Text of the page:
Acoustic measurements and digital image processing suggest a link between sound rituals and sacred sites in northern Finland

Riitta Rainio, Antti Lahelma, Tiina Äikäs, Kai Lassfolk, Jari Okkonen

Research output: Contribution to journalArticleScientificpeer-review


In northern Finland, near the canyon lakes of Julma-Ölkky, Somerjärvi and Rotkojärvi, steep rock cliffs produce distinctive acoustic spaces. On these cliffs, prehistoric rock paintings (5200 to 1000 BC) as well as an ancient Sámi offering site (circa 1100 to present) can be found. Ethnographic sources describe that the Sámi used to sing and listen to echoes while making offerings there. This article presents the results of an archaeoacoustic research project that seeks to explore the role of sound in the development and use of these archaeological sites. The innovative set of methods includes multichannel impulse response recording, angle-of-arrival estimation of early reflections, spectrum analysis, digital image processing and 3D laser scanning. On the basis of the analyses, it is concluded that the cliffs that have been painted or held as sacred are efficient sound reflectors. They create discrete echoes and, accordingly, phantom sound sources. Especially at the Värikallio cliff near Lake Somerjärvi, the sound appears to emanate directly from the painted figures. These results, together with previously unnoticed drumming figures in the Värikallio painting, provide a clue to the significance of the sound rituals at these sacred sites.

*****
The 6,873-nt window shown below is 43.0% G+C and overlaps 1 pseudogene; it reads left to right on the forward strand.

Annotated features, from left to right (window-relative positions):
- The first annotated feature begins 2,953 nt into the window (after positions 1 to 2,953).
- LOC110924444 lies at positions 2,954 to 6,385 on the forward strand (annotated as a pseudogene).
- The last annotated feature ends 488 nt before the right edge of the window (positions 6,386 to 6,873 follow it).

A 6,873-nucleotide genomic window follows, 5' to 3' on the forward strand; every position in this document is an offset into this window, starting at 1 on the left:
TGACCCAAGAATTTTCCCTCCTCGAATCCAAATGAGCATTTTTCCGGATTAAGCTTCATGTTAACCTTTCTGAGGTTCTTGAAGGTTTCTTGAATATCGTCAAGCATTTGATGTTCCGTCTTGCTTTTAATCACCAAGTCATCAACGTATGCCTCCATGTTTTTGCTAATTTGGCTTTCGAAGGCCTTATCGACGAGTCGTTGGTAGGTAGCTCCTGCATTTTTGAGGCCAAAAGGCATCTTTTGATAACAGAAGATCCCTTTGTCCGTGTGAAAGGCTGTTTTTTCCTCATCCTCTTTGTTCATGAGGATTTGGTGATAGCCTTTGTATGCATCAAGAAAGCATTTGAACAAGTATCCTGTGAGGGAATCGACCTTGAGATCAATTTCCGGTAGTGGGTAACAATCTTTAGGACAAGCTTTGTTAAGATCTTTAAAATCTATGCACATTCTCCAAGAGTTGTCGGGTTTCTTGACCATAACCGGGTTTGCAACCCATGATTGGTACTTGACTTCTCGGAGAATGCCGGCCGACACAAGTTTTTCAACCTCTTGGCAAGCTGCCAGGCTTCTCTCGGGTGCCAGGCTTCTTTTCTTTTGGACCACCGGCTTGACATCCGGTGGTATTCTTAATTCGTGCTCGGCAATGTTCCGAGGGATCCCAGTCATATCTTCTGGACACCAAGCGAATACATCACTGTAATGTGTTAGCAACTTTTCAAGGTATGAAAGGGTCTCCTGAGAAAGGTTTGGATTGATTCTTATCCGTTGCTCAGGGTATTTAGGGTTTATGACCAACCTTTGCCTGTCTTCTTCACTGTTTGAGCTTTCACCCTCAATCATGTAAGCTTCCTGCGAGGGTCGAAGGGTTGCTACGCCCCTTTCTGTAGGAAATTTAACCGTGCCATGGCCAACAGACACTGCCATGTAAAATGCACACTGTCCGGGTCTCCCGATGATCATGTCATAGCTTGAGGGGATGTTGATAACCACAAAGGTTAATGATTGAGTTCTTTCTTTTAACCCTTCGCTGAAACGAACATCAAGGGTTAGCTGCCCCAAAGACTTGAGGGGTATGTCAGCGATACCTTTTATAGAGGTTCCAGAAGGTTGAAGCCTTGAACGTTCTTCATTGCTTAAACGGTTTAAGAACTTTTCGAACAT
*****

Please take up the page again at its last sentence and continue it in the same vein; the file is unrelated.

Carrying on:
Original languageEnglish
JournalJournal of Archaeological Method and Theory
Issue number2
Pages (from-to)453-474
Number of pages22
Publication statusPublished - 17 Jul 2017
MoE publication typeA1 Journal article-refereed

Fields of Science

  • 615 History and Archaeology
  • Rock art
  • Archaeoacoustics
  • Rituals
  • Northern Europe
  • 6131 Theatre, dance, music, other performing arts
  • Sound archaeology
  • Rituals

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